Once again it is summer and the Nagoya tournament is well underway. As usual, legendary grand champion Hakuho is leading the way. For those of us following sumo these days, we are witnessing sumo history in the making. Hakuho holds most of the individual sumo records and those he doesn’t hold yet, he is well on his way towards capturing.
I love sumo. To me it embraces so much wonderful culture and heritage. Most modern martial arts stem from sumo and those that don’t often borrow many concepts from sumo. Furthermore, sumo is one of the most sportsmanlike and honourable professional combat sport. The matches are short and usually not savage, and though wrestlers suffer from strains and sprains, they rarely suffer from direct contact or intentional injuries. The wrestlers compete for victory and honour, not simply to defeat their opponents.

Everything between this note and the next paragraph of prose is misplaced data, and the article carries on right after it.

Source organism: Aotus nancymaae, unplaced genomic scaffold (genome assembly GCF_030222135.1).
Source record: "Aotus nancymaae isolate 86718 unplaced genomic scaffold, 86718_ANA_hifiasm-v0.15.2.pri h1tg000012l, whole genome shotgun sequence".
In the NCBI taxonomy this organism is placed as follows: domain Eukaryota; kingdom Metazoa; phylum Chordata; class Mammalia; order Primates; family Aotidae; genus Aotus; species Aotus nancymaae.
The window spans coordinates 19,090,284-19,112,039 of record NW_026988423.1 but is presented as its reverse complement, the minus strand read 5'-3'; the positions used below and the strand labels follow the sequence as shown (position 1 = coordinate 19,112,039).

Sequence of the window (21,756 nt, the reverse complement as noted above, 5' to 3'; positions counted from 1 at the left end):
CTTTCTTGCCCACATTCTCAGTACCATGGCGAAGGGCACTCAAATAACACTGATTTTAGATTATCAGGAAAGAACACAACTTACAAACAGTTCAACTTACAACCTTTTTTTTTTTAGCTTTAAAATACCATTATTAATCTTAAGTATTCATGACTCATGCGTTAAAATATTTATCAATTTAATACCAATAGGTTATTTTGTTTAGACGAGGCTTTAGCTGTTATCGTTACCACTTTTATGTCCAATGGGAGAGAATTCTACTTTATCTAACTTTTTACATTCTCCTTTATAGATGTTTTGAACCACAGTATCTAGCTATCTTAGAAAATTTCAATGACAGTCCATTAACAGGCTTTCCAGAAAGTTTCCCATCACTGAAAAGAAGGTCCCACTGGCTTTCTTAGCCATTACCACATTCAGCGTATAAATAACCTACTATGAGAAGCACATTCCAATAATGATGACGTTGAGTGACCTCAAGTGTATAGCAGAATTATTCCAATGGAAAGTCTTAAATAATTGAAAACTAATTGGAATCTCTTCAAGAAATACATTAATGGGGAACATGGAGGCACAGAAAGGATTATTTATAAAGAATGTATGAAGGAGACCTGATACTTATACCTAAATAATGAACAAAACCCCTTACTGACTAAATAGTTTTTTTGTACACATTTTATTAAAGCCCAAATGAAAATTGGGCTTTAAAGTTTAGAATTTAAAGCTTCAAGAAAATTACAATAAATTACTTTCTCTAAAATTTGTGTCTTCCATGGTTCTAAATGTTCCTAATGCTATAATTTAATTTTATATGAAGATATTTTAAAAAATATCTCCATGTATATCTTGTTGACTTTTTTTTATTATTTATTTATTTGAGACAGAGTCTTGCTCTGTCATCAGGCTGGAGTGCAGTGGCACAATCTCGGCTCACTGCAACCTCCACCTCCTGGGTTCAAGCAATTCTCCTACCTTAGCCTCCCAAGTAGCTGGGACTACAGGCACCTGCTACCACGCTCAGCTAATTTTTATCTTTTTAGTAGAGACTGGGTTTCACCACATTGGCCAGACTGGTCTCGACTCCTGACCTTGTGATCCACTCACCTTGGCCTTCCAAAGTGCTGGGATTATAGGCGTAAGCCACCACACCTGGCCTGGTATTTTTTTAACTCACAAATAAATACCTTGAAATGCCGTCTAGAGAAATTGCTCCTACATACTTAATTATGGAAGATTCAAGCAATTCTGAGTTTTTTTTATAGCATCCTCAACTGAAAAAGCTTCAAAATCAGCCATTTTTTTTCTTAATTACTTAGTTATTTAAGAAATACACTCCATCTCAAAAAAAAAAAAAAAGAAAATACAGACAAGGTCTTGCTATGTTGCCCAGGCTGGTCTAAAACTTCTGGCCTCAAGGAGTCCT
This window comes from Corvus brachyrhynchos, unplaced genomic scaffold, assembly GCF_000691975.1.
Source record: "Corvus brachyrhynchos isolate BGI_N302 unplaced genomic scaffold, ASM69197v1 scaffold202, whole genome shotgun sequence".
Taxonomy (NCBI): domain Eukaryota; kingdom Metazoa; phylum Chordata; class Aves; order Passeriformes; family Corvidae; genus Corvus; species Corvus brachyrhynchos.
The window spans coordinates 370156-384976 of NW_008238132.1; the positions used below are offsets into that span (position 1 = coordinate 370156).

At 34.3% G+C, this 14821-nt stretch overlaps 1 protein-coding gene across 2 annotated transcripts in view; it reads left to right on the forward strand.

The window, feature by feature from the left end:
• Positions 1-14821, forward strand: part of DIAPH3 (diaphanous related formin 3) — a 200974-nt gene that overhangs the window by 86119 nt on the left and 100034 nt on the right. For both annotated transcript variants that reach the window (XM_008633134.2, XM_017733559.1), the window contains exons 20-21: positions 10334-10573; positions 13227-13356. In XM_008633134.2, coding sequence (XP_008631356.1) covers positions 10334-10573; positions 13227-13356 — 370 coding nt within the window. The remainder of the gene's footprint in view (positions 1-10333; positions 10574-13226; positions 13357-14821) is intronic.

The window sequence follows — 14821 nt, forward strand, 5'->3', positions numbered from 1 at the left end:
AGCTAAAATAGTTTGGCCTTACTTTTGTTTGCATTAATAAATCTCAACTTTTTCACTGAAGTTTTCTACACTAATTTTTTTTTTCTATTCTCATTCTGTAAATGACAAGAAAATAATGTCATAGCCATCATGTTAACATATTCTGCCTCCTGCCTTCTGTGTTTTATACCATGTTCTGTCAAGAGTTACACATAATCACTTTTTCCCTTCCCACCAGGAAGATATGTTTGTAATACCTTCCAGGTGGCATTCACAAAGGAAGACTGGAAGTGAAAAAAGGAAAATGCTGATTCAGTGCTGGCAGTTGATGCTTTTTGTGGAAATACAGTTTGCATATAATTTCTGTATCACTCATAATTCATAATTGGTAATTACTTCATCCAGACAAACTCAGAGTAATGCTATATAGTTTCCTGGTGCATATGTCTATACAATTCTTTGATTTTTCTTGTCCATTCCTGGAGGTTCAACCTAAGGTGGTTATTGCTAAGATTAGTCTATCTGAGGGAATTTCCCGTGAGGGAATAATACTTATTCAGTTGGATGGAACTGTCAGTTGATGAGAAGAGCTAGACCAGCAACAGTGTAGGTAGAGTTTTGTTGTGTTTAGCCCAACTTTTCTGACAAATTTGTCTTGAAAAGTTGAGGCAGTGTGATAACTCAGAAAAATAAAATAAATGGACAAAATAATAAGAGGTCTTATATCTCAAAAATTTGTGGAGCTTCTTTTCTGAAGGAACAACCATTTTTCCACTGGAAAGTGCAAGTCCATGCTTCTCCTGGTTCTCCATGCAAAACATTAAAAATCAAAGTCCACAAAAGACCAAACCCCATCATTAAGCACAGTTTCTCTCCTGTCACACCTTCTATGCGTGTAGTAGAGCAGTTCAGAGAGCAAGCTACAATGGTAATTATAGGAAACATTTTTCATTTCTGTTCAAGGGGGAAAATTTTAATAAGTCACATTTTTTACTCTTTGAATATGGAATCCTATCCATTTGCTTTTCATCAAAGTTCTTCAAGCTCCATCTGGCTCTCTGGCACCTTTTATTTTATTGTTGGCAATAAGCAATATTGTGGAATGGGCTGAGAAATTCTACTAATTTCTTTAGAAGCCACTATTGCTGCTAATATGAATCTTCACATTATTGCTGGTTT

Sumo wrestlers train hard for many years. they start young and live fully immersed in the sumo world. They eat, sleep and breath sumo for most of their young lives and through their formative years. These wrestlers understand that it takes years of hard work and focus to become excellent at what they do. They are truly artists and they embody the spirit of “bushido”, Japan’s samurai code. To fully understand and appreciate the wonders of the Japanese culture, one has to look no further than one of it’s most sanctified and revered sports, sumo.
Edward, Smith’s School of English Otsu